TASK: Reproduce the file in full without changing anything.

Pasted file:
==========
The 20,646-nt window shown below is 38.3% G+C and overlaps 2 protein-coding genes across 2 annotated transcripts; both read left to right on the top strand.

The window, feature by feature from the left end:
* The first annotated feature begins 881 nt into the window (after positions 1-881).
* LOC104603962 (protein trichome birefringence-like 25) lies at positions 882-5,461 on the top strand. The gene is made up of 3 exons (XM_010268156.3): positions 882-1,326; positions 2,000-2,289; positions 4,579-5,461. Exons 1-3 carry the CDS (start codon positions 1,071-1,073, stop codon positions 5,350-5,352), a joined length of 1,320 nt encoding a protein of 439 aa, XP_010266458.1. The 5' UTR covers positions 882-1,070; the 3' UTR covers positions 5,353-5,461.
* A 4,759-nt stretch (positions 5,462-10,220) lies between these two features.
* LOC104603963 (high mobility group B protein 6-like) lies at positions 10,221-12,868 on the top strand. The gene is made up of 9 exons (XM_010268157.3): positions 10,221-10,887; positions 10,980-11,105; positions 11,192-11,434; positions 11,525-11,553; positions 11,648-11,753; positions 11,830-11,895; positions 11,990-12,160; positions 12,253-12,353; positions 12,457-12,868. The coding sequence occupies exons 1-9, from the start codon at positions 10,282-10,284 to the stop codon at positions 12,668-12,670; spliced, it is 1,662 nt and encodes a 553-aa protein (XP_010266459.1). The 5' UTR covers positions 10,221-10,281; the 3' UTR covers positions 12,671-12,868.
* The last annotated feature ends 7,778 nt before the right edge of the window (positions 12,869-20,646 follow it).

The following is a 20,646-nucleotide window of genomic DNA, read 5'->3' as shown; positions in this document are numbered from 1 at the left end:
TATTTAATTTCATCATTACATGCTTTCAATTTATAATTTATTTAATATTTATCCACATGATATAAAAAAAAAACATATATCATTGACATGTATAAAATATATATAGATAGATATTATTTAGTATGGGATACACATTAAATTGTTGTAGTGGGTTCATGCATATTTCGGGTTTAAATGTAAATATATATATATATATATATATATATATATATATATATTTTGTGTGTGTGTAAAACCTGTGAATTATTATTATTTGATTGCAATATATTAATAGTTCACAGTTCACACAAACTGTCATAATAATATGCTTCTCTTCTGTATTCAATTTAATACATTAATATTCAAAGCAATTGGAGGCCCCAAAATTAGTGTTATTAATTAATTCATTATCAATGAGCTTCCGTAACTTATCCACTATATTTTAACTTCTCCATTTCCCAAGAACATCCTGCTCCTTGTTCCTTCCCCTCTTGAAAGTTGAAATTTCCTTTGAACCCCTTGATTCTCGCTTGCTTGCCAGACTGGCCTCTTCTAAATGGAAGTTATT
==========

The 20,646-nt window shown below is 38.3% G+C and overlaps 2 protein-coding genes across 2 annotated transcripts; both read left to right on the top strand.

The window, feature by feature from the left end:
* The first annotated feature begins 881 nt into the window (after positions 1-881).
* LOC104603962 (protein trichome birefringence-like 25) lies at positions 882-5,461 on the top strand. The gene is made up of 3 exons (XM_010268156.3): positions 882-1,326; positions 2,000-2,289; positions 4,579-5,461. Exons 1-3 carry the CDS (start codon positions 1,071-1,073, stop codon positions 5,350-5,352), a joined length of 1,320 nt encoding a protein of 439 aa, XP_010266458.1. The 5' UTR covers positions 882-1,070; the 3' UTR covers positions 5,353-5,461.
* A 4,759-nt stretch (positions 5,462-10,220) lies between these two features.
* LOC104603963 (high mobility group B protein 6-like) lies at positions 10,221-12,868 on the top strand. The gene is made up of 9 exons (XM_010268157.3): positions 10,221-10,887; positions 10,980-11,105; positions 11,192-11,434; positions 11,525-11,553; positions 11,648-11,753; positions 11,830-11,895; positions 11,990-12,160; positions 12,253-12,353; positions 12,457-12,868. The coding sequence occupies exons 1-9, from the start codon at positions 10,282-10,284 to the stop codon at positions 12,668-12,670; spliced, it is 1,662 nt and encodes a 553-aa protein (XP_010266459.1). The 5' UTR covers positions 10,221-10,281; the 3' UTR covers positions 12,671-12,868.
* The last annotated feature ends 7,778 nt before the right edge of the window (positions 12,869-20,646 follow it).

The following is a 20,646-nucleotide window of genomic DNA, read 5'->3' as shown; positions in this document are numbered from 1 at the left end:
TATTTAATTTCATCATTACATGCTTTCAATTTATAATTTATTTAATATTTATCCACATGATATAAAAAAAAAACATATATCATTGACATGTATAAAATATATATAGATAGATATTATTTAGTATGGGATACACATTAAATTGTTGTAGTGGGTTCATGCATATTTCGGGTTTAAATGTAAATATATATATATATATATATATATATATATATATATATTTTGTGTGTGTGTAAAACCTGTGAATTATTATTATTTGATTGCAATATATTAATAGTTCACAGTTCACACAAACTGTCATAATAATATGCTTCTCTTCTGTATTCAATTTAATACATTAATATTCAAAGCAATTGGAGGCCCCAAAATTAGTGTTATTAATTAATTCATTATCAATGAGCTTCCGTAACTTATCCACTATATTTTAACTTCTCCATTTCCCAAGAACATCCTGCTCCTTGTTCCTTCCCCTCTTGAAAGTTGAAATTTCCTTTGAACCCCTTGATTCTCGCTTGCTTGCCAGACTGGCCTCTTCTAAATGGAAGTTATT